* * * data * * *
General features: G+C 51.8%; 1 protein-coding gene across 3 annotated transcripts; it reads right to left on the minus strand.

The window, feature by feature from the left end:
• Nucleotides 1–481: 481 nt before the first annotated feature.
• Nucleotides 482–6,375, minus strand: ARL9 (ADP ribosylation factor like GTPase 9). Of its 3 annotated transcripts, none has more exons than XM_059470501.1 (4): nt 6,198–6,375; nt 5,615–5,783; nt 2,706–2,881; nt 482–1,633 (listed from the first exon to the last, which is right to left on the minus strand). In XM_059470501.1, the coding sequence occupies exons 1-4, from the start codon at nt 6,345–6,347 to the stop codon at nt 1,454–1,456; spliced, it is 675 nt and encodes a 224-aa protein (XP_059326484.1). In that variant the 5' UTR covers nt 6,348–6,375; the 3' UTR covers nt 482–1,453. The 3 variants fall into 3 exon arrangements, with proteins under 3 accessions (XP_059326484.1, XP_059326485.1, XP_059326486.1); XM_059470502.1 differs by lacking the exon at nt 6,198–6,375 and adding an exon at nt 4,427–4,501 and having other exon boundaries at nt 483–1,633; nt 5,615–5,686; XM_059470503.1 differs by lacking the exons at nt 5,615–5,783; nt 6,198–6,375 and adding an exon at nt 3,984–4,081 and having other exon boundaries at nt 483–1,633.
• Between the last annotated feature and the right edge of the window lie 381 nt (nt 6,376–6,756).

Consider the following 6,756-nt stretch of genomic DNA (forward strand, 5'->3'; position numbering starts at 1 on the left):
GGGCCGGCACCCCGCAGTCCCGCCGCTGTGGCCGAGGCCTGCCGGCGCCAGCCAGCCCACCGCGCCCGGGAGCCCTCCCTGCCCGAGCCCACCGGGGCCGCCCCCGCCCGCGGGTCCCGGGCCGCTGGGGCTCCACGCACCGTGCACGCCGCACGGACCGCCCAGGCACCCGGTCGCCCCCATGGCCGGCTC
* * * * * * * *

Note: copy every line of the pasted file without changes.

General features: G+C 51.8%; 1 protein-coding gene across 3 annotated transcripts; it reads right to left on the minus strand.

The window, feature by feature from the left end:
• Nucleotides 1–481: 481 nt before the first annotated feature.
• Nucleotides 482–6,375, minus strand: ARL9 (ADP ribosylation factor like GTPase 9). Of its 3 annotated transcripts, none has more exons than XM_059470501.1 (4): nt 6,198–6,375; nt 5,615–5,783; nt 2,706–2,881; nt 482–1,633 (listed from the first exon to the last, which is right to left on the minus strand). In XM_059470501.1, the coding sequence occupies exons 1-4, from the start codon at nt 6,345–6,347 to the stop codon at nt 1,454–1,456; spliced, it is 675 nt and encodes a 224-aa protein (XP_059326484.1). In that variant the 5' UTR covers nt 6,348–6,375; the 3' UTR covers nt 482–1,453. The 3 variants fall into 3 exon arrangements, with proteins under 3 accessions (XP_059326484.1, XP_059326485.1, XP_059326486.1); XM_059470502.1 differs by lacking the exon at nt 6,198–6,375 and adding an exon at nt 4,427–4,501 and having other exon boundaries at nt 483–1,633; nt 5,615–5,686; XM_059470503.1 differs by lacking the exons at nt 5,615–5,783; nt 6,198–6,375 and adding an exon at nt 3,984–4,081 and having other exon boundaries at nt 483–1,633.
• Between the last annotated feature and the right edge of the window lie 381 nt (nt 6,376–6,756).

Consider the following 6,756-nt stretch of genomic DNA (forward strand, 5'->3'; position numbering starts at 1 on the left):
GGGCCGGCACCCCGCAGTCCCGCCGCTGTGGCCGAGGCCTGCCGGCGCCAGCCAGCCCACCGCGCCCGGGAGCCCTCCCTGCCCGAGCCCACCGGGGCCGCCCCCGCCCGCGGGTCCCGGGCCGCTGGGGCTCCACGCACCGTGCACGCCGCACGGACCGCCCAGGCACCCGGTCGCCCCCATGGCCGGCTC